Cool data: It's not as rainy as it seems

It's seems like clockwork this year: At 3pm, the clouds roll in, and by 4pm the skies open up. But if you think this summer's been wet, what you may actually mean is that this summer's been cool.

"What's remarkable about this summer is not the rain," says Pat Michaels, head of the State Climatology Office at UVA. "It's the lack of very hot days," he says.

The Climatology office has the data to back up this assertion.

"Rainfall has been about normal through mid-July," says Michael's colleague Jerry Stenger.

As of July 22, Charlottesville had received 23.80 inches of the wet stuff. But last year, the wettest on record? Holy soggy galoshes, at this point in the summer we'd had 41.71 inches– nearly twice this year's figure. By contrast, on July 22, 2002, at the height of the drought, a mere 16.97 inches had fallen.

And in terms of number of rainy days, Stenger says, this year we're dripping in at just slightly above average. As of July 22, we'd had 77 days of measurable precipitation compared to the average of 72 by July 22 in the past.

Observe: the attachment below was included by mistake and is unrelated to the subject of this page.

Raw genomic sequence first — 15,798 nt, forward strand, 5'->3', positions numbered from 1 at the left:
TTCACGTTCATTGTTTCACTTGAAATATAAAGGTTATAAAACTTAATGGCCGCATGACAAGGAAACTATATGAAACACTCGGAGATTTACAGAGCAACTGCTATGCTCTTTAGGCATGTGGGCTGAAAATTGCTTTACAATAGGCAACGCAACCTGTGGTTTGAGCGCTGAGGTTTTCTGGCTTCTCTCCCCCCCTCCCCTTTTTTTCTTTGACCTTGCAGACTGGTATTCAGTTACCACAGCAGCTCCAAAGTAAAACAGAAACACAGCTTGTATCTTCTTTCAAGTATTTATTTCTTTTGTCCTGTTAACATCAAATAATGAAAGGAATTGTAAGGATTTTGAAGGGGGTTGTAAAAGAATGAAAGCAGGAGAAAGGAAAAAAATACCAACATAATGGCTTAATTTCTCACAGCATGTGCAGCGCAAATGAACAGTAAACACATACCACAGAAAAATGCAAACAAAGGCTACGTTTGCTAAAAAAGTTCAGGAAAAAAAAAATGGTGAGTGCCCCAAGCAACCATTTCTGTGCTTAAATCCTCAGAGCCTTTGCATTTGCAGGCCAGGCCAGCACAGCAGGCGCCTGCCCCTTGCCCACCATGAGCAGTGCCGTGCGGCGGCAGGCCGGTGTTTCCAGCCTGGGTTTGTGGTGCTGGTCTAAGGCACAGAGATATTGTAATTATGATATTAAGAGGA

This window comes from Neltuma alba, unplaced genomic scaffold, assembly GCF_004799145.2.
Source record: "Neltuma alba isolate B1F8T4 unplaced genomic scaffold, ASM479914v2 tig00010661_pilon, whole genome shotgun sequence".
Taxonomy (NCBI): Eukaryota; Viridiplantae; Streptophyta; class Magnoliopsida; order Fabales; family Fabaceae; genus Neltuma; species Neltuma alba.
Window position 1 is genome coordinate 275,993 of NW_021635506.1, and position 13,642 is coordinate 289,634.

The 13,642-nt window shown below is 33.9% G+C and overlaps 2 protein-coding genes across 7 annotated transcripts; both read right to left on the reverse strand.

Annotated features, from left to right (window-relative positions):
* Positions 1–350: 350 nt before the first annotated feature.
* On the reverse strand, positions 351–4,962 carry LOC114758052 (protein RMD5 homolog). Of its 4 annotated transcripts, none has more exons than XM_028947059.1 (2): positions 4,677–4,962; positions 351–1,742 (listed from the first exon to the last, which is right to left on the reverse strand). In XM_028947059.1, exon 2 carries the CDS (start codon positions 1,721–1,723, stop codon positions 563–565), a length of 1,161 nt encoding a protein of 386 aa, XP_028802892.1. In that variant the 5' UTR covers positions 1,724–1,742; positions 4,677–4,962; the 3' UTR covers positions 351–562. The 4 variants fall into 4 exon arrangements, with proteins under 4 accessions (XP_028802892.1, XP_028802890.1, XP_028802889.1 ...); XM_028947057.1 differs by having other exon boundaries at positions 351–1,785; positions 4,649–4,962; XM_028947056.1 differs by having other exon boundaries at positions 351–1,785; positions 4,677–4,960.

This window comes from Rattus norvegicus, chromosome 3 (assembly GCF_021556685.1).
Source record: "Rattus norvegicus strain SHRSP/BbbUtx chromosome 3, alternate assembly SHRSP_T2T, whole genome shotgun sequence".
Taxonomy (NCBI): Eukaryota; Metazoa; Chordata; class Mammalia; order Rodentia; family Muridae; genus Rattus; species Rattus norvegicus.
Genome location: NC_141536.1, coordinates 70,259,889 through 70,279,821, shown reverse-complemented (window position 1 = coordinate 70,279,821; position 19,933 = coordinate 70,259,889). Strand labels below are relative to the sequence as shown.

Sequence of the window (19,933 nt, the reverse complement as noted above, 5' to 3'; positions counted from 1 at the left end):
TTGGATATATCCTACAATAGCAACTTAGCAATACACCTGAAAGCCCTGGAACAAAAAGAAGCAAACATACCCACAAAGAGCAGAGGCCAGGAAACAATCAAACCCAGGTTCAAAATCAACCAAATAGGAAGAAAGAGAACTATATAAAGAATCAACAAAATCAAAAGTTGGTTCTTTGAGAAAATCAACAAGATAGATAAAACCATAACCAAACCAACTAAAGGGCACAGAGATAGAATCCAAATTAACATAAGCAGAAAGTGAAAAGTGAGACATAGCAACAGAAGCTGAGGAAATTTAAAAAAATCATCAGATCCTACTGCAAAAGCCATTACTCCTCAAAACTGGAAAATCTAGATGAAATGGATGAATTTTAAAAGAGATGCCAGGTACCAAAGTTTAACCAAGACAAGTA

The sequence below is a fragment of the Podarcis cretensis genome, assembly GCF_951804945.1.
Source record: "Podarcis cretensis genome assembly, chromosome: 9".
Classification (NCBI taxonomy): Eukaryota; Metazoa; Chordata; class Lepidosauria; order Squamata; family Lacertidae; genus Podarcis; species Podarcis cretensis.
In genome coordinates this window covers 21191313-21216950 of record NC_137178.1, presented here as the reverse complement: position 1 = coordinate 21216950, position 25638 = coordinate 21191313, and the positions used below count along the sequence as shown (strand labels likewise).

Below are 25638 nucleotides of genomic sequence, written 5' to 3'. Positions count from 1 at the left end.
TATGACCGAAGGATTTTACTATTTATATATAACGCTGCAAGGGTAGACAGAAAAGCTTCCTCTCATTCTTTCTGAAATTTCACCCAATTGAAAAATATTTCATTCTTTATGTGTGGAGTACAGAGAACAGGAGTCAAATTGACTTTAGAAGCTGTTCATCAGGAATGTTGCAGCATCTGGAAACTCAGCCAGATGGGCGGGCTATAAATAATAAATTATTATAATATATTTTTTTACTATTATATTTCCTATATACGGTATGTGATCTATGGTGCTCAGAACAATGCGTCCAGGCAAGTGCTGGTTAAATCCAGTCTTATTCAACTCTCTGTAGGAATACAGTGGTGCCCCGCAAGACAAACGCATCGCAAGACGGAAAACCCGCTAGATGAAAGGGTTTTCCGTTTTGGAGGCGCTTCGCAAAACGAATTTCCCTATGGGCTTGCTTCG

Michaels says some people may have the feeling we've gotten a lot of rain thanks to a preponderance of afternoon thunderstorms. Those storms, says Michaels, are caused by cooler-than-normal air "aloft," air that's 18,000 to 20,000 feet up. That, he says, means "the atmosphere is more unstable and has more tendency to form thunderstorms in the afternoon when temperatures heat up."

But despite the regular precipitation, it's actually the cooler temperatures, says Michaels, that make this year feel wetter.

"Over in the Shenandoah Valley near Fishersville, they haven't recorded a single 90 degree day," he says. Here in Charlottesville, there have been nine days above 90, but not one above 95– an anomaly in a Central Virginia July, where by this time in an average year we've had five days over 95 degrees and 18 days over 90 degrees.

Combine those low relative temps with high humidity, and you've got, well, lots of frizzy hair.

The dew point– the temperature at which dew forms, and which is used as a measure of the air's humidity– has been higher than average– in the 70s– whereas the average is somewhere in the upper 60s, says Stenger.

"When we look at all the moisture," he says, "we've been seeing maximum [temps] held down, and the minimum elevated."

So what do these cooler than normal temperatures mean? An end to global warming? Apocalyptic horsemen?

"I'm a secular climatologist," laughs Michaels. "It means people should be happy."

Jerry Stenger says it's not the rain, silly, it's the cool!